Growing Fig Trees From a Seed

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Ripe figs growing on a branch.
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An ancient tree native to the Mediterranean and western Asia, the common fig (Ficus carica) grows to 30 feet with gray bark and lobed leaves up to 10 inches long. Its tiny flowers appear inside the 1- to 4-inch oval, cone-shaped or pear-shaped fruits that ripen to yellow, violet, brown or black. Generally only hardy in U.S. Department of Agriculture plant hardiness zones 7 through 11, the trees can survive as far north as USDA zone 5 when protected. If you wish to grow figs from seeds, you may need to purchase them because nonpollinated fruits usually won't contain them.


Understand Fig Propagation

Because fig shoots root easily, propagate the trees from cuttings if you wish to raise reliable fruit-producers as such cultivars won't come true from seed. (In other words, their seedlings won't necessarily look like -- or fruit like -- the parents.) Also, trees grown from cuttings can fruit their second year, while fig seedlings may take five to seven years to do so.

Some seedlings will be male as well and make only small, inedible fruits. Therefore, you should only start figs from seeds if you wish to raise them solely as decorative plants.


Because the common fig doesn't require pollination to produce mature fruits, not all cultivars available at the supermarket contain true seeds. Those imported from the parts of the world where they are native are more likely to have been pollinated.

Harvest Fig Seeds

Fig seeds vary in size but usually are quite tiny, often no more than 1 1/2 millimeters in diameter. To harvest them from fresh figs in late spring or early summer, soak the fruits in a bowl of water for 24 to 48 hours. After they have softened, pull them apart with your fingers.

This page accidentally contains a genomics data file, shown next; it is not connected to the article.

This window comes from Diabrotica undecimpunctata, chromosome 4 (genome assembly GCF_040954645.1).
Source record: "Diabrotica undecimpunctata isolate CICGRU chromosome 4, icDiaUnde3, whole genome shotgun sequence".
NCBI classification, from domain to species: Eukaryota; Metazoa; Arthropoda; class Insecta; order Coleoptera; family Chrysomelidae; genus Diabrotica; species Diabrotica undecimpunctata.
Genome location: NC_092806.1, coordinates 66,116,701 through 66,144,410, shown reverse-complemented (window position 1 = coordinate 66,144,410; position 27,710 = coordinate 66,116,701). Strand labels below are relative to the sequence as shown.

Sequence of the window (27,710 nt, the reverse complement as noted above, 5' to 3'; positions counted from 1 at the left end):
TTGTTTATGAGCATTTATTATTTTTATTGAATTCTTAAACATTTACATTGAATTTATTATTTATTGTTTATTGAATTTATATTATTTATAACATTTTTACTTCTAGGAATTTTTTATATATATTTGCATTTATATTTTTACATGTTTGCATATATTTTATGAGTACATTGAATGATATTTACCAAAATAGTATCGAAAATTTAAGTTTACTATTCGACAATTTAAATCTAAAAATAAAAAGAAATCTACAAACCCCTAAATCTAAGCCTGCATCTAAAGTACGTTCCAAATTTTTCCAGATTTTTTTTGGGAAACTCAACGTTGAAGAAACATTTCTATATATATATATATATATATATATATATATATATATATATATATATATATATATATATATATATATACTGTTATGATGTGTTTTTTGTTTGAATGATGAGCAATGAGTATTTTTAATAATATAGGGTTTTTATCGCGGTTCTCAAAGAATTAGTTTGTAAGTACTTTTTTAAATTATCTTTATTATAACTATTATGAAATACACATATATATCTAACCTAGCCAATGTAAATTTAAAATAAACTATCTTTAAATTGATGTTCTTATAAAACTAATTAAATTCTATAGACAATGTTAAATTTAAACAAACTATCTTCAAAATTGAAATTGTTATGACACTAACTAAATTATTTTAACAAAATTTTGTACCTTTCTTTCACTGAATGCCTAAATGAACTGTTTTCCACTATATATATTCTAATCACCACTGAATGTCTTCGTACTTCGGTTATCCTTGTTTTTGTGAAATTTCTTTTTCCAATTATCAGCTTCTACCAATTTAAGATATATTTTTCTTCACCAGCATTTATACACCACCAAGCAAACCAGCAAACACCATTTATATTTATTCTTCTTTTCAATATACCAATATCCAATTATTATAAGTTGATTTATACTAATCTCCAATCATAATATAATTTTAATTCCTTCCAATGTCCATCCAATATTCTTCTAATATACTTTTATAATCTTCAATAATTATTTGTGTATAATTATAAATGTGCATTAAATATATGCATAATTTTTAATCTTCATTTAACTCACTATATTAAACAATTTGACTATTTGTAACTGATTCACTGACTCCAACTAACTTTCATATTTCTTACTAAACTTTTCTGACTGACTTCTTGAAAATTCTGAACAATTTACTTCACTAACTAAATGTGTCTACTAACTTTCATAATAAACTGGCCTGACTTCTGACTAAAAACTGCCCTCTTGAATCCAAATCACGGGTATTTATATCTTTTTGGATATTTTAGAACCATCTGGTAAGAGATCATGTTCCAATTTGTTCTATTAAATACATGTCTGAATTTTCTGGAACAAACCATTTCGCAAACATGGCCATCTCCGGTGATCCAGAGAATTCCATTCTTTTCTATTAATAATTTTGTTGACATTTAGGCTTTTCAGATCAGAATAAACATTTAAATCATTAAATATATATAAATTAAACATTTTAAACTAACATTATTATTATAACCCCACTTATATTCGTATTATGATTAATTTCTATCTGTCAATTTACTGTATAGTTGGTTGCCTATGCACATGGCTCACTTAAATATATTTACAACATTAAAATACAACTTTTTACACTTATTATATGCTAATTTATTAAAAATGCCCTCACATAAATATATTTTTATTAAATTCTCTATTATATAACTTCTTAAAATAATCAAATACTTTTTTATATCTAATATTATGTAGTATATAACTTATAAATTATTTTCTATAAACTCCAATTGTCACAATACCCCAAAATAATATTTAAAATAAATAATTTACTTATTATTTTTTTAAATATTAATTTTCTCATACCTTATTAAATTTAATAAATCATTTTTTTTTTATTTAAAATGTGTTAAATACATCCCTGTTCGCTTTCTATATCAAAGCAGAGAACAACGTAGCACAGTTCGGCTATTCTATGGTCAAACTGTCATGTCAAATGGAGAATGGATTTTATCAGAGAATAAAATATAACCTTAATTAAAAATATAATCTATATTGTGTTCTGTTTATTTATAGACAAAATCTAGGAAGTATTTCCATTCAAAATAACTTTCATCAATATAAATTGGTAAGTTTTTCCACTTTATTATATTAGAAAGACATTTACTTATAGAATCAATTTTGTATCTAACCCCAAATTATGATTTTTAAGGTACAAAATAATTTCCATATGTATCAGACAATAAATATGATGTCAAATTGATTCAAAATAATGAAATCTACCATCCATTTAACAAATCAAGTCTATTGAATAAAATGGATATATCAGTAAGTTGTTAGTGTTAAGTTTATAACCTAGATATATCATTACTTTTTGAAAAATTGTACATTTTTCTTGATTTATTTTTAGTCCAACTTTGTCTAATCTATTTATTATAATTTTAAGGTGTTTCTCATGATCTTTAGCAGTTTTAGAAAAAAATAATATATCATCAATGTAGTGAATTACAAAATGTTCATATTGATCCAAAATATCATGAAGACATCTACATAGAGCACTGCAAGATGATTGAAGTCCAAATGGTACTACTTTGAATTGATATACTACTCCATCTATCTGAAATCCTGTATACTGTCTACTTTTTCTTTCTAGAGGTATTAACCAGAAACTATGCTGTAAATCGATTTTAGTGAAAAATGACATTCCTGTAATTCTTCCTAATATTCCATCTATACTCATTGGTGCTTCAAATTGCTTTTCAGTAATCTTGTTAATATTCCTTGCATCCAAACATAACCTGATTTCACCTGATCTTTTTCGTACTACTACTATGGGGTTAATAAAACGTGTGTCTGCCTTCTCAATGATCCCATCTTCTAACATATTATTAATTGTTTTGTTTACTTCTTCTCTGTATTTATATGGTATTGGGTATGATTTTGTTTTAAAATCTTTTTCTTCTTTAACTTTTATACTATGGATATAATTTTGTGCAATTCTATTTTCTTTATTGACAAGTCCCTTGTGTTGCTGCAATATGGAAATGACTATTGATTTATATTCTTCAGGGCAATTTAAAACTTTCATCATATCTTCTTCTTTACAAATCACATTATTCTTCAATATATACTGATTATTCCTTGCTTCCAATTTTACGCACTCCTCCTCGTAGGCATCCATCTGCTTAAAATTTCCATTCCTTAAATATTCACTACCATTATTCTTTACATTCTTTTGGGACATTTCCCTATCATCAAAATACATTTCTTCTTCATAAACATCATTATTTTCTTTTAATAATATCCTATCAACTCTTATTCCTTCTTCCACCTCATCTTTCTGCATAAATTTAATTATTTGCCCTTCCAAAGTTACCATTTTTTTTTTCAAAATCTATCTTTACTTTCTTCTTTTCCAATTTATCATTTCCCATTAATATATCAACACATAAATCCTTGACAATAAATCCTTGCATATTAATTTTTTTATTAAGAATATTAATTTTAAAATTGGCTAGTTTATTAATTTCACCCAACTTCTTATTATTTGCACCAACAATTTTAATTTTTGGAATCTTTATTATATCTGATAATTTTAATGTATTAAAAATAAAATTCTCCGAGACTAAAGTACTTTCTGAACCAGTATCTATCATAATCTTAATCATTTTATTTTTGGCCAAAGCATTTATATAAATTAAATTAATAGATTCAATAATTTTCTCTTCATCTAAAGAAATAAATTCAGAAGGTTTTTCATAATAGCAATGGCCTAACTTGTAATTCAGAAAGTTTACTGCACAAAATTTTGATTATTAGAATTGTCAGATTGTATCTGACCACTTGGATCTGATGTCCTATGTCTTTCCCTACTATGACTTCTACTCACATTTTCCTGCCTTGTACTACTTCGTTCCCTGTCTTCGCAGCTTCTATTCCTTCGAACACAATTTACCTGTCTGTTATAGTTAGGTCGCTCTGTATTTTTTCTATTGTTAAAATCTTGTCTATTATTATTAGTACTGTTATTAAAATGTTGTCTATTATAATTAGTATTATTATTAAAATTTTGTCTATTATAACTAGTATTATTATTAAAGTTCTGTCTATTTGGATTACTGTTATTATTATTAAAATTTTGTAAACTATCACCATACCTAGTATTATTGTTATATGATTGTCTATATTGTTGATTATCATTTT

Swirl the floating pulp in the bowl to encourage viable seeds to sink to the bottom, and soak both pulp and seeds for another 24 hours. Seeds that don't sink shouldn't be planted because they probably aren't viable.

Skim the floating pulp from the surface of the water and discard it. Line a kitchen strainer with a coffee filter, hold it over a sink and pour the water through the filter to capture the seeds.

Plant Fig Seeds

After filling a container that has drainage holes with sterile seed-starting mix, sow the still-damp seeds on the surface of that mix. Press them lightly into it without covering them, top the container with plastic wrap and place it under a grow light or on a sunny windowsill. If kept at a temperature near 77 degrees Fahrenheit, the seeds should germinate within two weeks to three months.


Grow Fig Seedlings

Until the seedlings are 1 month old, feed them with a half-strength balanced plant food once every two weeks. If you prefer an organic type, such as 3-3-3, mix 1 1/2 teaspoons of the solution into 1 quart of water. For a chemical 20-20-20 variety, use 1/4 teaspoon of the crystals per quart of water or whatever amount is indicated on the label. After the seedlings' first month, increase the amount of the plant food to full strength.

When the figs have four leaves each, transplant them into individual seedling pots filled with a quality all-purpose potting soil. Keep seedlings indoors during their first winter, either on a sunny windowsill or under a grow light timed to run for 14 to 16 hours per day. Stop feeding them during the winter, and resume feeding again in early spring.


After the last spring frost, transplant the seedlings into the ground in zones where they are hardy, choosing a location that receives sunlight for at least eight hours per day and has sandy loam with a pH between 6.0 and 6.5. Gradually accustom the seedlings to the brighter light for several weeks before you plant them. Space them 10 to 20 feet apart, using the wider spacing if you prefer tree form to bush form, and make sure that they receive 1 to 1 1/2 inches of water per week.



Audrey Stallsmith

A former master gardener with a Bachelor of Arts in writing from Houghton College, Audrey Stallsmith has had three gardening-related mysteries published by WaterBrook Press, a division of Random House. Her articles or photos have also appeared in such publications as Birds & Blooms, Horticulture and Backwoods Home.